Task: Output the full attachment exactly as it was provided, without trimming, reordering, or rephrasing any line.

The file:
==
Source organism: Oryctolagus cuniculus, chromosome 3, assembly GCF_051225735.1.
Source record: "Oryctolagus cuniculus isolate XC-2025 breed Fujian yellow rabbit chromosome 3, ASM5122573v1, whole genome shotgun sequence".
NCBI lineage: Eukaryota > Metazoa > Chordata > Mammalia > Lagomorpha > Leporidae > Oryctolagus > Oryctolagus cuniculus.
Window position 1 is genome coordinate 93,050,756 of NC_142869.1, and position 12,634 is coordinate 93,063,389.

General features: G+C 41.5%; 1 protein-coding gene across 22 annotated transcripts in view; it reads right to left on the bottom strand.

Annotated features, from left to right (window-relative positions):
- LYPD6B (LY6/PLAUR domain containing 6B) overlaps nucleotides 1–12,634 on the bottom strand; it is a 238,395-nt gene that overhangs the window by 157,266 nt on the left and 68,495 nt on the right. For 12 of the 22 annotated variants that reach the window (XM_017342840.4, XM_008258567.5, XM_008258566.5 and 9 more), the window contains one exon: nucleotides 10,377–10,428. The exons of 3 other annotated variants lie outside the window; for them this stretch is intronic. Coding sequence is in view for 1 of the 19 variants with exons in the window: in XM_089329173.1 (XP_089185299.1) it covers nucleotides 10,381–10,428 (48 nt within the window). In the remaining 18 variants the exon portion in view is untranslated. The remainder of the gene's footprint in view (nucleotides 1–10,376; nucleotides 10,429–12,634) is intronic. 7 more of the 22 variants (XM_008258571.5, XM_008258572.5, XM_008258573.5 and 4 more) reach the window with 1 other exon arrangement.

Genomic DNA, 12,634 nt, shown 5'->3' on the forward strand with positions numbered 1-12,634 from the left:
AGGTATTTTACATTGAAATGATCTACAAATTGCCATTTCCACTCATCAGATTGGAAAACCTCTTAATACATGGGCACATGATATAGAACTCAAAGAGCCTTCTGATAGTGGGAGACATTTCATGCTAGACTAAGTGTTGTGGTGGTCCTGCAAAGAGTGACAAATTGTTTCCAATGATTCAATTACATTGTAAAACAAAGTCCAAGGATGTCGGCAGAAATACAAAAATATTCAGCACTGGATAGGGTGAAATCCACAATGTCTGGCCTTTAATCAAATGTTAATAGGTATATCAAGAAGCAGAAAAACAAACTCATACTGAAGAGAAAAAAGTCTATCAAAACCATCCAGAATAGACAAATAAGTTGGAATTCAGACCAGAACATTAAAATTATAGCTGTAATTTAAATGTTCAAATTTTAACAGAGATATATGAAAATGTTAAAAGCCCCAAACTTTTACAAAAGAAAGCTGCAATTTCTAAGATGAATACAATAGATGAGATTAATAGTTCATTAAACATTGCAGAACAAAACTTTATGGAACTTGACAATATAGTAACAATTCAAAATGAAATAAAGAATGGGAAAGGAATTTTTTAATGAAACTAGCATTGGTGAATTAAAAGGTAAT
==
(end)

Source organism: Oryctolagus cuniculus, chromosome 3, assembly GCF_051225735.1.
Source record: "Oryctolagus cuniculus isolate XC-2025 breed Fujian yellow rabbit chromosome 3, ASM5122573v1, whole genome shotgun sequence".
NCBI lineage: Eukaryota > Metazoa > Chordata > Mammalia > Lagomorpha > Leporidae > Oryctolagus > Oryctolagus cuniculus.
Window position 1 is genome coordinate 93,050,756 of NC_142869.1, and position 12,634 is coordinate 93,063,389.

General features: G+C 41.5%; 1 protein-coding gene across 22 annotated transcripts in view; it reads right to left on the bottom strand.

Annotated features, from left to right (window-relative positions):
- LYPD6B (LY6/PLAUR domain containing 6B) overlaps nucleotides 1–12,634 on the bottom strand; it is a 238,395-nt gene that overhangs the window by 157,266 nt on the left and 68,495 nt on the right. For 12 of the 22 annotated variants that reach the window (XM_017342840.4, XM_008258567.5, XM_008258566.5 and 9 more), the window contains one exon: nucleotides 10,377–10,428. The exons of 3 other annotated variants lie outside the window; for them this stretch is intronic. Coding sequence is in view for 1 of the 19 variants with exons in the window: in XM_089329173.1 (XP_089185299.1) it covers nucleotides 10,381–10,428 (48 nt within the window). In the remaining 18 variants the exon portion in view is untranslated. The remainder of the gene's footprint in view (nucleotides 1–10,376; nucleotides 10,429–12,634) is intronic. 7 more of the 22 variants (XM_008258571.5, XM_008258572.5, XM_008258573.5 and 4 more) reach the window with 1 other exon arrangement.

Genomic DNA, 12,634 nt, shown 5'->3' on the forward strand with positions numbered 1-12,634 from the left:
AGGTATTTTACATTGAAATGATCTACAAATTGCCATTTCCACTCATCAGATTGGAAAACCTCTTAATACATGGGCACATGATATAGAACTCAAAGAGCCTTCTGATAGTGGGAGACATTTCATGCTAGACTAAGTGTTGTGGTGGTCCTGCAAAGAGTGACAAATTGTTTCCAATGATTCAATTACATTGTAAAACAAAGTCCAAGGATGTCGGCAGAAATACAAAAATATTCAGCACTGGATAGGGTGAAATCCACAATGTCTGGCCTTTAATCAAATGTTAATAGGTATATCAAGAAGCAGAAAAACAAACTCATACTGAAGAGAAAAAAGTCTATCAAAACCATCCAGAATAGACAAATAAGTTGGAATTCAGACCAGAACATTAAAATTATAGCTGTAATTTAAATGTTCAAATTTTAACAGAGATATATGAAAATGTTAAAAGCCCCAAACTTTTACAAAAGAAAGCTGCAATTTCTAAGATGAATACAATAGATGAGATTAATAGTTCATTAAACATTGCAGAACAAAACTTTATGGAACTTGACAATATAGTAACAATTCAAAATGAAATAAAGAATGGGAAAGGAATTTTTTAATGAAACTAGCATTGGTGAATTAAAAGGTAAT